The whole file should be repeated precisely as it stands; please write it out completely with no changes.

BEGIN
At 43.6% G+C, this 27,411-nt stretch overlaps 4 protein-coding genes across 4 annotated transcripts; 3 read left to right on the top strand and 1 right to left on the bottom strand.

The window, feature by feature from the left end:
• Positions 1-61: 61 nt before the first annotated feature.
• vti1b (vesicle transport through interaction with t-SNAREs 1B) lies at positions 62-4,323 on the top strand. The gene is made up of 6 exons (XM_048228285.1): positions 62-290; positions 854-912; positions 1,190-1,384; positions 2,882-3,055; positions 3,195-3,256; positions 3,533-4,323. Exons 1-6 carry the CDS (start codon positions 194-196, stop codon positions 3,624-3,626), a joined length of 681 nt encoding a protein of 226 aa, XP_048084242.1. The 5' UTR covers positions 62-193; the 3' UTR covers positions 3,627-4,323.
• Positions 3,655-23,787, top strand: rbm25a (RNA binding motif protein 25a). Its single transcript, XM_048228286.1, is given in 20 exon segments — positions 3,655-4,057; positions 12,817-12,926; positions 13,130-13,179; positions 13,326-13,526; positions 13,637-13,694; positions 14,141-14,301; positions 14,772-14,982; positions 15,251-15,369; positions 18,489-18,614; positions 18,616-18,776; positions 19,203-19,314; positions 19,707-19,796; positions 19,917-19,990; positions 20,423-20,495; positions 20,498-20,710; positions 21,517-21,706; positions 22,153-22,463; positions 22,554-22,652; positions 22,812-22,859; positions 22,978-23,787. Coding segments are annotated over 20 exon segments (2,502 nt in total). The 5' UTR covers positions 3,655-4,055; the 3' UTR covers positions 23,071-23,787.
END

At 43.6% G+C, this 27,411-nt stretch overlaps 4 protein-coding genes across 4 annotated transcripts; 3 read left to right on the top strand and 1 right to left on the bottom strand.

The window, feature by feature from the left end:
• Positions 1-61: 61 nt before the first annotated feature.
• vti1b (vesicle transport through interaction with t-SNAREs 1B) lies at positions 62-4,323 on the top strand. The gene is made up of 6 exons (XM_048228285.1): positions 62-290; positions 854-912; positions 1,190-1,384; positions 2,882-3,055; positions 3,195-3,256; positions 3,533-4,323. Exons 1-6 carry the CDS (start codon positions 194-196, stop codon positions 3,624-3,626), a joined length of 681 nt encoding a protein of 226 aa, XP_048084242.1. The 5' UTR covers positions 62-193; the 3' UTR covers positions 3,627-4,323.
• Positions 3,655-23,787, top strand: rbm25a (RNA binding motif protein 25a). Its single transcript, XM_048228286.1, is given in 20 exon segments — positions 3,655-4,057; positions 12,817-12,926; positions 13,130-13,179; positions 13,326-13,526; positions 13,637-13,694; positions 14,141-14,301; positions 14,772-14,982; positions 15,251-15,369; positions 18,489-18,614; positions 18,616-18,776; positions 19,203-19,314; positions 19,707-19,796; positions 19,917-19,990; positions 20,423-20,495; positions 20,498-20,710; positions 21,517-21,706; positions 22,153-22,463; positions 22,554-22,652; positions 22,812-22,859; positions 22,978-23,787. Coding segments are annotated over 20 exon segments (2,502 nt in total). The 5' UTR covers positions 3,655-4,055; the 3' UTR covers positions 23,071-23,787.